This page details relevant changes in the regulatory and financial reporting environment. Further details of many of the changes are set out on our pensions sector page.
- Single TPR Code of Practice
- Pension Schemes Act 2021
- Task Force on Climate-related Financial Disclosures (TCFD)
- Pension Protection Fund (Pensionable Service) and Occupational Pension Schemes (Investment and Disclosure) (Amendment and Modification) Regulations 2018
- TPR Powers
- Value for Money Framework
- PASA guidance on transfer of Scheme Administration
- DB Funding code
- RSM Publications
1. Single TPR code of practice
On 17 March 2021, the Pensions Regulator (“TPR”) launched a consultation on its intentions to consolidate 10 of its 15 codes of practice into a single code, their aim being to "create a single point of consistent and up-to-date information for all pension scheme governing bodies".
In addition, this consultation incorporated the changes introduced by the Occupational Pension Schemes (Governance) (Amendment) Regulations 2018 which stressed the need for Trustees to have "effective systems of governance", bringing in a requirement for Trustees of schemes that have more than 100 members to perform their "own risk assessment".
Under these regulations, trustees are expected to establish a governance structure that is proportionate to the size, nature, scale and complexity of their scheme, making a risk assessment as to the suitability of their policies and procedures to address the financial, operational and other risks that their scheme faces.
This consultation period ran until 26 May 2021. On 24 August 2021 TPR published its interim response to this consultation, noting that more than 10,000 individual answers were received from a total of 103 respondents during the 10-week consultation period.
TPRs interim response to the consultation highlighted two areas that it would revisit its planned approach to:
- an unintended consequence had been identified in its objective to limit the use of unregulated investments. As such they will now revisit how the original policy objective can be achieved without impacting larger schemes that use these assets as part of a well-managed investment strategy.
Own-risk assessment (ORA)
- TPR stated that the responses had raised concerns around "the amount of work that it would create, the timeframe, the look of the finished product and the burden it would place on smaller schemes". As such it will look at the guidance requirements for this, reconsider the timeframe for both its introduction and the frequency of renewal of it.
TPR stated that on the whole, despite some concerns around applicability, the modular format of the new code had been welcomed by respondents.
In terms of next steps, TPR said in August 2021 that that the new code would not be laid before Parliament until Spring 2022 at the earliest. The current expectation is that this will now be at some point before the Summer 2023 recess.
While this process has been delayed and the launch of the code remains anticipated, it is not expected that there will be significant changes to the key requirements as outlined in the interim consultation response.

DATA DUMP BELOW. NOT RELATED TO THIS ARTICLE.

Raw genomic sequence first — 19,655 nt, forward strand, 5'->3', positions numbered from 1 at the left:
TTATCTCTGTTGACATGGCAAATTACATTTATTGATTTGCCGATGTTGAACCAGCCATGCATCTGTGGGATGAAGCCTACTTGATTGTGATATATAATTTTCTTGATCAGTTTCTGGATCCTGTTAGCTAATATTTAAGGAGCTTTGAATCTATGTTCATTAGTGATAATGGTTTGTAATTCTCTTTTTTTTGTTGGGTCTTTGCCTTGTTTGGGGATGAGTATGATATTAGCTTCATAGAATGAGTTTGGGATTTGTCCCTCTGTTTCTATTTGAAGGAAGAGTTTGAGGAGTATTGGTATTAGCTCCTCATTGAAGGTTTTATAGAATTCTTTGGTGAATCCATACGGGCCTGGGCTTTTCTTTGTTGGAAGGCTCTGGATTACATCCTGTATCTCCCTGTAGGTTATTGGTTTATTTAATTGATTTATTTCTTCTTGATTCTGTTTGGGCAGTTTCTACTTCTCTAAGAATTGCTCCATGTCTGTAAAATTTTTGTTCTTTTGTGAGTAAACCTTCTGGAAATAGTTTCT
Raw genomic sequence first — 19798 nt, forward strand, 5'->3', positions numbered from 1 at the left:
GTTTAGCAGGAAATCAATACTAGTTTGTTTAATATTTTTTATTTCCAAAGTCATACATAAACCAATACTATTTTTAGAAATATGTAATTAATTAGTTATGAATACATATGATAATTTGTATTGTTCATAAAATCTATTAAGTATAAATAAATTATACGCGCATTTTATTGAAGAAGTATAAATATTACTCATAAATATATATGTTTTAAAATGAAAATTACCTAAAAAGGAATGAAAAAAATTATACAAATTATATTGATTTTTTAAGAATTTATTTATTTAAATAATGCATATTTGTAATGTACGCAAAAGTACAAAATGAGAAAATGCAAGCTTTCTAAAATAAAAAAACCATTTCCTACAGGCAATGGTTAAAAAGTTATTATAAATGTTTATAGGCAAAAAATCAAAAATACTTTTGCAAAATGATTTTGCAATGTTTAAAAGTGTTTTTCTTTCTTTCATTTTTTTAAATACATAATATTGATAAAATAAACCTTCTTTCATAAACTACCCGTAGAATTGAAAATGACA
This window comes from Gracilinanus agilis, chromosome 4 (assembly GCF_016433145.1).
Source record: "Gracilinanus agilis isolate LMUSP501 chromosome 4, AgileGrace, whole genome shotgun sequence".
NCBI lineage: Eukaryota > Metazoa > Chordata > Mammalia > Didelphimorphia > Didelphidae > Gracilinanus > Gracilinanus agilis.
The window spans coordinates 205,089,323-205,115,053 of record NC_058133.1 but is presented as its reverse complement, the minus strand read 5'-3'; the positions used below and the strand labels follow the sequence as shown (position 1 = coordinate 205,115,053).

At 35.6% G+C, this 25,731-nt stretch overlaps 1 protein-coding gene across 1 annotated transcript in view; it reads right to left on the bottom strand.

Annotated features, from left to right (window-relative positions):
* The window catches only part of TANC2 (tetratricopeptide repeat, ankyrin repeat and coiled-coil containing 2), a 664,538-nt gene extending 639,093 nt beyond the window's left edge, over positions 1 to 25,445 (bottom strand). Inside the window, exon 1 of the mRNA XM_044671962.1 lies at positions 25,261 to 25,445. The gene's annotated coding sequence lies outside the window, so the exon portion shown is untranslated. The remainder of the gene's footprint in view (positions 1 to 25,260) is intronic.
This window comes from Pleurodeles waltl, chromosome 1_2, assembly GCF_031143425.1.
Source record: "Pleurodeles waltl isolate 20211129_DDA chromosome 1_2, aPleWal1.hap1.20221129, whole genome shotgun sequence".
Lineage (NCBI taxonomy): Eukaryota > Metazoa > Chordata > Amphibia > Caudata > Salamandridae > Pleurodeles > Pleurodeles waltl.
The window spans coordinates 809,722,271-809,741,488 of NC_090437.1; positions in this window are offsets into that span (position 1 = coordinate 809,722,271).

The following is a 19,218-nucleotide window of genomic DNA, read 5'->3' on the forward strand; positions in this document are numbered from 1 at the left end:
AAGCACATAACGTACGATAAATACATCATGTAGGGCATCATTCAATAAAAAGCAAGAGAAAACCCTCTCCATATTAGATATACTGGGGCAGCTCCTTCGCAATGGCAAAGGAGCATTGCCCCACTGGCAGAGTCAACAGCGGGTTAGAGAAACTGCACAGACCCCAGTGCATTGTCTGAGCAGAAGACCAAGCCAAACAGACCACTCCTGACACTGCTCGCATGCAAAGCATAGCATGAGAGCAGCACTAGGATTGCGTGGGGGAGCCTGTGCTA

Full details of the consultation response are available here.
2. Pension Schemes Act 2021
The Pension Schemes Bill 2019/20 received Royal Assent on 11 February 2021 and became enshrined into law. This Act introduces:
- a framework for “collective money purchase schemes” (often referred to as collective DC schemes);
- increased powers for the Pensions Regulator (“TPR”), including the ability to issue fines and to impose Contributions Notices on companies or directors, as well as making it a criminal offence for employers to act in a way that increases the risk of accrued scheme benefits not being received or avoiding employer debts. In advancing the Bill, it was confirmed that these powers were not intended to be retrospective;
- a requirement for trustees of DB schemes to create and maintain (with the agreement of the employer) a written statement of their scheme’s funding and investment strategy for ensuring that pensions and other benefits under the scheme can be provided over the long term;
- amendments to the notifiable events framework;
- pensions dashboards;
- restrictions on statutory transfers, as a response to the heightened risk of pension scams; and
- requirement for schemes to assess and manage climate risks and opportunities, publishing a climate change report annually, compliance being then reported to TPR through the annual scheme return. Larger schemes (schemes with £5 billion or more in assets (excluding insurance policies), authorised master trusts and collective money purchase schemes) would need to have arrangements in place on climate change governance, strategy, risk management and targets from October 2021, publishing an annual report by the end of 2022. The requirements would then be rolled out to schemes with £1 billion or more in assets the following year, with their application to smaller schemes reviewed in 2024.
Some of the secondary legislation and consultation papers that have followed this primary legislation are detailed in the sections that follow.
3. Task Force on Climate-related Financial Disclosures (TCFD)
On 8 June 2021, the DWP published its response to its January 2021 consultation, "Taking action on climate risk: improving governance and reporting by Occupational Pension Schemes".